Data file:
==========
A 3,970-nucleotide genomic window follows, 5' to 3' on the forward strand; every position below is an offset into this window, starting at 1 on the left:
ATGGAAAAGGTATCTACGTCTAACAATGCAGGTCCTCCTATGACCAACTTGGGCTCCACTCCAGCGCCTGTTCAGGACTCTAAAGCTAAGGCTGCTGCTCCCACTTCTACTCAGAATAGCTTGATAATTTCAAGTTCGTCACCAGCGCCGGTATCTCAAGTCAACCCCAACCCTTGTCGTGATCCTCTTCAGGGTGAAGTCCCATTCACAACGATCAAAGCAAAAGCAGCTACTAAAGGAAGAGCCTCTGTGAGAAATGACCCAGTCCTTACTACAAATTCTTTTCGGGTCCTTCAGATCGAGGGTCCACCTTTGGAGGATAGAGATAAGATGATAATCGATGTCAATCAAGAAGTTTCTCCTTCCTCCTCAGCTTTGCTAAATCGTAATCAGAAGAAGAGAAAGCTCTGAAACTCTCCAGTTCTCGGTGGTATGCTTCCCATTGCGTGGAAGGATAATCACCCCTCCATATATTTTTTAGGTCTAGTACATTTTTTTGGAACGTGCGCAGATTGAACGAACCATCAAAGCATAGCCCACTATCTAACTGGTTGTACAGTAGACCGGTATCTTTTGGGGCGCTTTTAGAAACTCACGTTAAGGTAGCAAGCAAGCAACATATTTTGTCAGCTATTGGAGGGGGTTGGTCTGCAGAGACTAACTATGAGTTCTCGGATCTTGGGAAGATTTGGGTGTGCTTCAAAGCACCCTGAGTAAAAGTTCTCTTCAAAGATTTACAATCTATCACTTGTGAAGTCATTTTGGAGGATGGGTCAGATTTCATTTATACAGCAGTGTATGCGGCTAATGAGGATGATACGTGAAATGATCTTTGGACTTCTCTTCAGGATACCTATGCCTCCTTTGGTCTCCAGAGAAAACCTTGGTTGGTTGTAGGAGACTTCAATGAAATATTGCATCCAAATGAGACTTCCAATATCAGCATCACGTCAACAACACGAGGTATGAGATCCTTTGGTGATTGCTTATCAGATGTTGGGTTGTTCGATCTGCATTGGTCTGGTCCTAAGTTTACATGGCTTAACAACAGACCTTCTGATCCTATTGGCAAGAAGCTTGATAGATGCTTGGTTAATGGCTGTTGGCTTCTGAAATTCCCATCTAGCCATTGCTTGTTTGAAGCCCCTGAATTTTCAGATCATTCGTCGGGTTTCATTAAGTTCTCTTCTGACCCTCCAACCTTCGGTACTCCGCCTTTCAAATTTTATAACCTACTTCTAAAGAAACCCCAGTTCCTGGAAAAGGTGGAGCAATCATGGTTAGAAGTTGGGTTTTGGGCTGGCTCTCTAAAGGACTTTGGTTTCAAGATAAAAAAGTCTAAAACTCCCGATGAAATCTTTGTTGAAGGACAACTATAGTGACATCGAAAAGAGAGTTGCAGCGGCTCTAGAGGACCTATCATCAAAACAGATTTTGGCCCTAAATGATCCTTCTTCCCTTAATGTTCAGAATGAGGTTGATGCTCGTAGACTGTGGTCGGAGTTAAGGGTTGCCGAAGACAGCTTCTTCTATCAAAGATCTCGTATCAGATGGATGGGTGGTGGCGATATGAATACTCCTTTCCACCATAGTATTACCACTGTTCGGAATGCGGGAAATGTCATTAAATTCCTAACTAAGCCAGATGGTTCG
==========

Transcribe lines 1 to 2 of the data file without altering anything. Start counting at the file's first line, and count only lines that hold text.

A 3,970-nucleotide genomic window follows, 5' to 3' on the forward strand; every position below is an offset into this window, starting at 1 on the left:
ATGGAAAAGGTATCTACGTCTAACAATGCAGGTCCTCCTATGACCAACTTGGGCTCCACTCCAGCGCCTGTTCAGGACTCTAAAGCTAAGGCTGCTGCTCCCACTTCTACTCAGAATAGCTTGATAATTTCAAGTTCGTCACCAGCGCCGGTATCTCAAGTCAACCCCAACCCTTGTCGTGATCCTCTTCAGGGTGAAGTCCCATTCACAACGATCAAAGCAAAAGCAGCTACTAAAGGAAGAGCCTCTGTGAGAAATGACCCAGTCCTTACTACAAATTCTTTTCGGGTCCTTCAGATCGAGGGTCCACCTTTGGAGGATAGAGATAAGATGATAATCGATGTCAATCAAGAAGTTTCTCCTTCCTCCTCAGCTTTGCTAAATCGTAATCAGAAGAAGAGAAAGCTCTGAAACTCTCCAGTTCTCGGTGGTATGCTTCCCATTGCGTGGAAGGATAATCACCCCTCCATATATTTTTTAGGTCTAGTACATTTTTTTGGAACGTGCGCAGATTGAACGAACCATCAAAGCATAGCCCACTATCTAACTGGTTGTACAGTAGACCGGTATCTTTTGGGGCGCTTTTAGAAACTCACGTTAAGGTAGCAAGCAAGCAACATATTTTGTCAGCTATTGGAGGGGGTTGGTCTGCAGAGACTAACTATGAGTTCTCGGATCTTGGGAAGATTTGGGTGTGCTTCAAAGCACCCTGAGTAAAAGTTCTCTTCAAAGATTTACAATCTATCACTTGTGAAGTCATTTTGGAGGATGGGTCAGATTTCATTTATACAGCAGTGTATGCGGCTAATGAGGATGATACGTGAAATGATCTTTGGACTTCTCTTCAGGATACCTATGCCTCCTTTGGTCTCCAGAGAAAACCTTGGTTGGTTGTAGGAGACTTCAATGAAATATTGCATCCAAATGAGACTTCCAATATCAGCATCACGTCAACAACACGAGGTATGAGATCCTTTGGTGATTGCTTATCAGATGTTGGGTTGTTCGATCTGCATTGGTCTGGTCCTAAGTTTACATGGCTTAACAACAGACCTTCTGATCCTATTGGCAAGAAGCTTGATAGATGCTTGGTTAATGGCTGTTGGCTTCTGAAATTCCCATCTAGCCATTGCTTGTTTGAAGCCCCTGAATTTTCAGATCATTCGTCGGGTTTCATTAAGTTCTCTTCTGACCCTCCAACCTTCGGTACTCCGCCTTTCAAATTTTATAACCTACTTCTAAAGAAACCCCAGTTCCTGGAAAAGGTGGAGCAATCATGGTTAGAAGTTGGGTTTTGGGCTGGCTCTCTAAAGGACTTTGGTTTCAAGATAAAAAAGTCTAAAACTCCCGATGAAATCTTTGTTGAAGGACAACTATAGTGACATCGAAAAGAGAGTTGCAGCGGCTCTAGAGGACCTATCATCAAAACAGATTTTGGCCCTAAATGATCCTTCTTCCCTTAATGTTCAGAATGAGGTTGATGCTCGTAGACTGTGGTCGGAGTTAAGGGTTGCCGAAGACAGCTTCTTCTATCAAAGATCTCGTATCAGATGGATGGGTGGTGGCGATATGAATACTCCTTTCCACCATAGTATTACCACTGTTCGGAATGCGGGAAATGTCATTAAATTCCTAACTAAGCCAGATGGTTCG